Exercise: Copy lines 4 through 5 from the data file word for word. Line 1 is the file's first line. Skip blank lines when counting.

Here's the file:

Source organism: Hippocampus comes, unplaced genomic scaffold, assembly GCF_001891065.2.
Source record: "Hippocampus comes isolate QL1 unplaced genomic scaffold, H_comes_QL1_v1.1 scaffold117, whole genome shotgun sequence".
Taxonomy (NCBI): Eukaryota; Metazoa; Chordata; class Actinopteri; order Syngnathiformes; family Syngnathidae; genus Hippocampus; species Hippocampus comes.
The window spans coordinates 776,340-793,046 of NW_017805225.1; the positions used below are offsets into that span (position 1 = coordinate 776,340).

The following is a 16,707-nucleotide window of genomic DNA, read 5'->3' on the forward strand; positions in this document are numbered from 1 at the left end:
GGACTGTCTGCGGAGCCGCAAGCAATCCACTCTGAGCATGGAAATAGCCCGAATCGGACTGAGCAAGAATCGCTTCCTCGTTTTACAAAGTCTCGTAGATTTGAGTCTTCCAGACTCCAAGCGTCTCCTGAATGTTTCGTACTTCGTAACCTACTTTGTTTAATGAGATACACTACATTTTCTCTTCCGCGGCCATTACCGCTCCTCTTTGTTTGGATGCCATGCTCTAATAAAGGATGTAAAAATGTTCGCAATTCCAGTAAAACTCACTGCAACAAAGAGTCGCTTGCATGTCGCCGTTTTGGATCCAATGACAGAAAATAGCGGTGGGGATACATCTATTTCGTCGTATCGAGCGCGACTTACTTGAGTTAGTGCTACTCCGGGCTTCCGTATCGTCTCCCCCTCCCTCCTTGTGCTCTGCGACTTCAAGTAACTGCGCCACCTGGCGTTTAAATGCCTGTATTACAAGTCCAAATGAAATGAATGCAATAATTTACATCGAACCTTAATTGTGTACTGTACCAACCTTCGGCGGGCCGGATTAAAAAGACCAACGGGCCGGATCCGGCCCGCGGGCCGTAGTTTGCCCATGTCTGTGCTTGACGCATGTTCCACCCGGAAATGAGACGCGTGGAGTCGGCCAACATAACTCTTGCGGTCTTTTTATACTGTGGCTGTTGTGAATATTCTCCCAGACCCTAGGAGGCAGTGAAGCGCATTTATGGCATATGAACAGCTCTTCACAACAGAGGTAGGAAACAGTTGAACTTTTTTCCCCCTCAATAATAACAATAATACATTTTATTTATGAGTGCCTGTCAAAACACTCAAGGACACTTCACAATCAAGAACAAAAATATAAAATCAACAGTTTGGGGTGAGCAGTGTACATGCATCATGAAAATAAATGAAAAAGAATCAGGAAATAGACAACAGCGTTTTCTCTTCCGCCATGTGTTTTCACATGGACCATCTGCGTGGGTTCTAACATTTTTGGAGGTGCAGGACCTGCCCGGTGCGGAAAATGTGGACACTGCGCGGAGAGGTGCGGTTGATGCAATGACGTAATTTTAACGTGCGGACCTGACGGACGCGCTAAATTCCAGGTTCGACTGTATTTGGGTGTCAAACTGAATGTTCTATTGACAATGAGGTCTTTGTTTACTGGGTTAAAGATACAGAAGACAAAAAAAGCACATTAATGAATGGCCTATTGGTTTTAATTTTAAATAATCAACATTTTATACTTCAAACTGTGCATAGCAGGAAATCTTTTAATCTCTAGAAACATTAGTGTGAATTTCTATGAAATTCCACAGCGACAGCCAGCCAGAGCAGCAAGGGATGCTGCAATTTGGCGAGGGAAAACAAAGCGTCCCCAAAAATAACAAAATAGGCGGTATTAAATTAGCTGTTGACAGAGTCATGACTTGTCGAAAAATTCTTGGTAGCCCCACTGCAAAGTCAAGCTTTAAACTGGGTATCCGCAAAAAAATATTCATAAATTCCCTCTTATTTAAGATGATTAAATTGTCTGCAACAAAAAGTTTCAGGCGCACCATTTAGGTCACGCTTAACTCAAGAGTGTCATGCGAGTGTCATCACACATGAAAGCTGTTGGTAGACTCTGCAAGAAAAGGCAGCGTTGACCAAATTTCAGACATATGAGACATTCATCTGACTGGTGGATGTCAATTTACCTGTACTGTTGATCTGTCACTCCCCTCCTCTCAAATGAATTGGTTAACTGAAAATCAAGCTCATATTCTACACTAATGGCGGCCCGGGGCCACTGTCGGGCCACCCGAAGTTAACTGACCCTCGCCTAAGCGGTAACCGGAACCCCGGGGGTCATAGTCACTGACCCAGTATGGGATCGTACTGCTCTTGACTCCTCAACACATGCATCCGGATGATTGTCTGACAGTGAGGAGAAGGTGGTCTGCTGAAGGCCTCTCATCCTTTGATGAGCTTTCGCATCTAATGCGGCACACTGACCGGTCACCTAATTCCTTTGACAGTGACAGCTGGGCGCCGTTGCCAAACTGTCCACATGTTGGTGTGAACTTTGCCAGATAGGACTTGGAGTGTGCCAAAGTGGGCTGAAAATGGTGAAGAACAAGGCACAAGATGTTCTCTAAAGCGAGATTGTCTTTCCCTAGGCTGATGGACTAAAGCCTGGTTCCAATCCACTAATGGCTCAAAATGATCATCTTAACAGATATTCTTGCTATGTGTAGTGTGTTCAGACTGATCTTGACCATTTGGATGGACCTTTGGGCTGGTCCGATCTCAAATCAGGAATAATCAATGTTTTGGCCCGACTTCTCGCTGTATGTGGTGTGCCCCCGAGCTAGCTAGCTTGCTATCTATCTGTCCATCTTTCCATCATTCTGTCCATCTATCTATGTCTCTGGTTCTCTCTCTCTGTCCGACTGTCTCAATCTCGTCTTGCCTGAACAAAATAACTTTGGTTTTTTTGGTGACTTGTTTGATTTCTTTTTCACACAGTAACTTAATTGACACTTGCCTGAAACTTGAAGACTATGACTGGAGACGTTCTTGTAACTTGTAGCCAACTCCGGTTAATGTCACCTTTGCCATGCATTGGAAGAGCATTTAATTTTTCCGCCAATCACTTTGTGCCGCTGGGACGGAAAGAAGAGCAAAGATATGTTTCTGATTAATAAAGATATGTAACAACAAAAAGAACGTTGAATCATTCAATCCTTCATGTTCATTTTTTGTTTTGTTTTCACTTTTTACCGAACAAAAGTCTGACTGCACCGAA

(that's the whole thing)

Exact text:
The window spans coordinates 776,340-793,046 of NW_017805225.1; the positions used below are offsets into that span (position 1 = coordinate 776,340).

The following is a 16,707-nucleotide window of genomic DNA, read 5'->3' on the forward strand; positions in this document are numbered from 1 at the left end: